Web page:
(e) The clerk's order appointing an interim guardian shall include specific findings of fact to support the clerk's conclusions, and shall set forth the interim guardian's powers and duties. Such powers and duties shall be limited and shall extend only so far and so long as necessary to meet the conditions necessitating the appointment of an interim guardian. In any event, the interim guardianship shall terminate on the earliest of the following: the date specified in the clerk's order; 45 days after entry of the clerk's order unless the clerk, for good cause shown, extends that period for up to 45 additional days; when any guardians are appointed following an adjudication of incompetence; or when the petition is dismissed by the court. An interim guardian whose authority relates only to the person of the respondent shall not be required to post a bond. If the interim guardian has authority related to the respondent's estate, the interim guardian shall post a bond in an amount determined by the clerk, with any conditions the clerk may impose, and shall render an account as directed by the clerk.

(f) When a motion for appointment of an interim guardian has been made, the petitioner may voluntarily dismiss the petition for adjudication of incompetence only prior to the hearing on the motion for appointment of an interim guardian. (1987, c. 550, s. 1; 1989, c. 473, s. 12; 2017-158, s. 6; 2018-40, s. 10.)

 

35A-1115. Appeal from clerk's order.

Appeal from an order adjudicating incompetence shall be to the superior court for hearing de novo and thence to the Court of Appeals. An appeal does not stay the appointment of a guardian unless so ordered by the superior court or the Court of Appeals. The Court of Appeals may request the Attorney General to represent the petitioner on any appeal by the respondent to the Appellate Division of the General Court of Justice, but the Department of Justice shall not be required to pay any of the costs of the appeal. (1987, c. 550, s. 1.)

 

35A-1116. Costs and fees.

(a) Costs. - Except as otherwise provided herein, costs shall be assessed as in special proceedings. Costs, including any reasonable fees and expenses of counsel for the petitioner which the clerk, in his discretion, may allow, may be taxed against either party in the discretion of the court unless:

(1) The clerk finds that the petitioner did not have reasonable grounds to bring the proceeding, in which case costs shall be taxed to the petitioner; or

(2) The respondent is indigent, in which case the costs shall be waived by the clerk if not taxed against the petitioner as provided above or otherwise paid as provided in subsection (b) or (c).

(b) Multidisciplinary Evaluation. - The cost of a multidisciplinary evaluation order pursuant to G.S. 35A-1111 shall be assessed as follows:

(1) If the respondent is adjudicated incompetent and is not indigent, the cost shall be assessed against the respondent;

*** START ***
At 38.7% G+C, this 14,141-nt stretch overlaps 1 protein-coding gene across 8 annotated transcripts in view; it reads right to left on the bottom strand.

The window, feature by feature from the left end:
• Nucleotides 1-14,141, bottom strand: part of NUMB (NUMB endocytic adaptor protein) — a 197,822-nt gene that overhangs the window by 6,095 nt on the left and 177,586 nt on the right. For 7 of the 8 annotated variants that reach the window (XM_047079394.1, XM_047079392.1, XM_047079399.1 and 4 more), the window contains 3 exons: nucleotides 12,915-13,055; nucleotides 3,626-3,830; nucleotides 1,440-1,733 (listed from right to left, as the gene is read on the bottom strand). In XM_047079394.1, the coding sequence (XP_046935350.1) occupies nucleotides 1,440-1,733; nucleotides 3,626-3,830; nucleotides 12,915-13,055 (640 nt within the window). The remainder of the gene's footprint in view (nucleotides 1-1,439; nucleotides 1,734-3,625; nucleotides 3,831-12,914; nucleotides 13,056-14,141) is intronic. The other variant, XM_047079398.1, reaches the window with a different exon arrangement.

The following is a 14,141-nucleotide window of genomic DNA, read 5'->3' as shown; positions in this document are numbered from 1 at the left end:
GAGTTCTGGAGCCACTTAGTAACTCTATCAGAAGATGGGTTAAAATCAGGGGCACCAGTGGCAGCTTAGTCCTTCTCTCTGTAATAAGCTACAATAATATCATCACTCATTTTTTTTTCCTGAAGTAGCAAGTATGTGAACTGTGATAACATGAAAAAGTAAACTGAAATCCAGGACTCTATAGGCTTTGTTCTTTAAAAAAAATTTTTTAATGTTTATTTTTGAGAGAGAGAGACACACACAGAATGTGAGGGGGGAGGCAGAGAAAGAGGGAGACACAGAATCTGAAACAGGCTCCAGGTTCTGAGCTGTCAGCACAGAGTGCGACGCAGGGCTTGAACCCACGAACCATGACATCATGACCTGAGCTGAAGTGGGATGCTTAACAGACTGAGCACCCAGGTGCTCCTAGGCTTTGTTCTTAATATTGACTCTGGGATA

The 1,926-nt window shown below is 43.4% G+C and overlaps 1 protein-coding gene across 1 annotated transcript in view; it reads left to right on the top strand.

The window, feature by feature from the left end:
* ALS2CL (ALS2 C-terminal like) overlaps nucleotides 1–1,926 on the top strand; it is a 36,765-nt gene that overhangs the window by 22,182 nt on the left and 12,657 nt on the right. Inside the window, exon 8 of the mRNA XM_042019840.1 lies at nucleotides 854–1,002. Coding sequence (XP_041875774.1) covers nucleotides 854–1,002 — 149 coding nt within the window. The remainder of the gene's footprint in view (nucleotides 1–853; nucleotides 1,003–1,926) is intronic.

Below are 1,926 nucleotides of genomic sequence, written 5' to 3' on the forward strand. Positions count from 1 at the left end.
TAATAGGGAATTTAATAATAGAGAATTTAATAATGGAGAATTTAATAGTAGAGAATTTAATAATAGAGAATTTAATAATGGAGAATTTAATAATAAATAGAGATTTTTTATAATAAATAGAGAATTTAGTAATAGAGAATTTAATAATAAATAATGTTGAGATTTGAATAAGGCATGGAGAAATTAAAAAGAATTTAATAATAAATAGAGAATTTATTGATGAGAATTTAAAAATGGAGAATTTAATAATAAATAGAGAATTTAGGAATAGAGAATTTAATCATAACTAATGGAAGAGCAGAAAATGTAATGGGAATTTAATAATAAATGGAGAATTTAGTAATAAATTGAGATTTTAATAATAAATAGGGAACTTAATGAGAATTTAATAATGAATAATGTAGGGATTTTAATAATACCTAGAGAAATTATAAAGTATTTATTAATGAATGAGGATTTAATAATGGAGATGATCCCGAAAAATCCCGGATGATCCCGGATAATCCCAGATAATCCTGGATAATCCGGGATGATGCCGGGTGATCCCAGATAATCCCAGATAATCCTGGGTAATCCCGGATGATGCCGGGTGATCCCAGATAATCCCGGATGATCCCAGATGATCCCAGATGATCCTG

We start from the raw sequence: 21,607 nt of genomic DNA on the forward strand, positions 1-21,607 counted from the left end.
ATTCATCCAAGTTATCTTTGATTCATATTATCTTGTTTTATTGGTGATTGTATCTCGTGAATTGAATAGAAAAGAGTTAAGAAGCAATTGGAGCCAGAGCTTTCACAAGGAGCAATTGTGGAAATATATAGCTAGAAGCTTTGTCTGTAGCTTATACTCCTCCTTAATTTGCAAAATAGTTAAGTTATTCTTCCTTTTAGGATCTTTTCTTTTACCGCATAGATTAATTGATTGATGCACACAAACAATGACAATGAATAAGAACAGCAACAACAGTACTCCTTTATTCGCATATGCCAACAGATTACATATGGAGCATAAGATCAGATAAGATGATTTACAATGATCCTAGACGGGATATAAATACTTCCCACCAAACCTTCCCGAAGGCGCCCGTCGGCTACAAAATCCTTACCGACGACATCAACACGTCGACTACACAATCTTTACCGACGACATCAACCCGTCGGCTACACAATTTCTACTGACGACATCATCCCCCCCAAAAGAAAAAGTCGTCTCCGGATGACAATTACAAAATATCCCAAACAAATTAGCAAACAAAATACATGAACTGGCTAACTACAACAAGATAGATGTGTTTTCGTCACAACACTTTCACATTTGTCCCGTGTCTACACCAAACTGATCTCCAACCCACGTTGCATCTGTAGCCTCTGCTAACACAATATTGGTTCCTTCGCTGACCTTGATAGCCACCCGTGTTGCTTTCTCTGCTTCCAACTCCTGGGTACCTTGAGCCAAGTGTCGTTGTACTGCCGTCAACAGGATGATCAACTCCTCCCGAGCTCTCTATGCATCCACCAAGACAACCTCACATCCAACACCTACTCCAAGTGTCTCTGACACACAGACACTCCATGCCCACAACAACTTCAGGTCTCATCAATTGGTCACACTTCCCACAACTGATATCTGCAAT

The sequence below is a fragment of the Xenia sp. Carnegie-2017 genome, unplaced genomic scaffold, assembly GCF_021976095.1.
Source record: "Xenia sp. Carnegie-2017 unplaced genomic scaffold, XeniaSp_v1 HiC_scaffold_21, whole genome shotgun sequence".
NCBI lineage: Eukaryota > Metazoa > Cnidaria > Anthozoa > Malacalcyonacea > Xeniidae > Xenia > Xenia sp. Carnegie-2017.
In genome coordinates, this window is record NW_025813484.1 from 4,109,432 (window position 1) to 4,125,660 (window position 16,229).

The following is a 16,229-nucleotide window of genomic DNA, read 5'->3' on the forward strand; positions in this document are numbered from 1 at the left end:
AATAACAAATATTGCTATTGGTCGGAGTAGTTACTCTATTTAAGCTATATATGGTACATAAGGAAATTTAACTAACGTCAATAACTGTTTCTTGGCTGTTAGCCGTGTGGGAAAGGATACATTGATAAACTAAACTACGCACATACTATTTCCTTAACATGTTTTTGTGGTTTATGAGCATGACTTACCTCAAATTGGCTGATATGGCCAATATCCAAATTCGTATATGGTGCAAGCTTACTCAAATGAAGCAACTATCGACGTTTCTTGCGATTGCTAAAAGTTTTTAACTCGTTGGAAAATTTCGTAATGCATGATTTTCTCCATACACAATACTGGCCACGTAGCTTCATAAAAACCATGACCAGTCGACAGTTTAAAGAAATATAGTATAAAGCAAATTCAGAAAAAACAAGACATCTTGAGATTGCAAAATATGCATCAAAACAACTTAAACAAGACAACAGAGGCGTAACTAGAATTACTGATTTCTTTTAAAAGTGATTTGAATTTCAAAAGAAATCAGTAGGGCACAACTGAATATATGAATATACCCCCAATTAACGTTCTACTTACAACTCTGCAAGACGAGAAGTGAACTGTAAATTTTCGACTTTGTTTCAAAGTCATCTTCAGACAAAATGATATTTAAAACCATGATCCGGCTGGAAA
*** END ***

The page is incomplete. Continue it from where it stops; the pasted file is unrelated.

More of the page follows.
(2) If the respondent is adjudicated incompetent and is indigent, the cost shall be borne by the Department of Health and Human Services;

(3) If the respondent is not adjudicated incompetent, the cost may be taxed against either party, apportioned among the parties, or borne by the Department of Health and Human Services, in the discretion of the court.

(c) Witness. - Witness fees shall be paid by:

(1) The respondent, if the respondent is adjudicated incompetent and is not indigent;

(2) The petitioner, if the respondent is not adjudicated incompetent and the clerk finds that there were not reasonable grounds to bring the proceeding;

(2a) The petitioner for any of the petitioner's witnesses, and the respondent for any of the respondent's witnesses, when the clerk finds all of the following:

a. There were reasonable grounds to bring the proceeding.

b. The respondent was not adjudicated incompetent.

c. The respondent is not indigent.

(3) The Administrative Office of the Courts for witness fees for the respondent, if the respondent is indigent.

(c1) Mediator. - Mediator fees and other costs associated with mediation shall be assessed in accordance with G.S. 7A-38.3B.

(c2) Guardian Ad Litem. - The fees of an appointed guardian ad litem shall be paid by:

(1) The respondent, if:

a. The respondent is adjudicated incompetent; and

b. The respondent is not indigent.

(2) The respondent, if:

a. The respondent is not adjudicated incompetent;

b. The clerk finds that there were reasonable grounds to bring the proceeding; and

c. The respondent is not indigent.

(3) The petitioner, if:

a. The respondent is not adjudicated incompetent; and

b. The clerk finds that there were not reasonable grounds to bring the proceedings.

(4) The Office of Indigent Defense Services in all other cases.

(d) The provisions of this section shall also apply to all parties to any proceedings under this Chapter, including a guardian who has been removed from office and the sureties on the guardian's bond. (1987, c. 550, s. 1; 1989, c. 473, s. 15; 1995, c. 235, s. 9; 1997-443, s. 11A.118(a); 2005-67, s. 3; 2009-387, s. 1.)

 

35A-1117 through 35A-1119: Reserved for future codification purposes.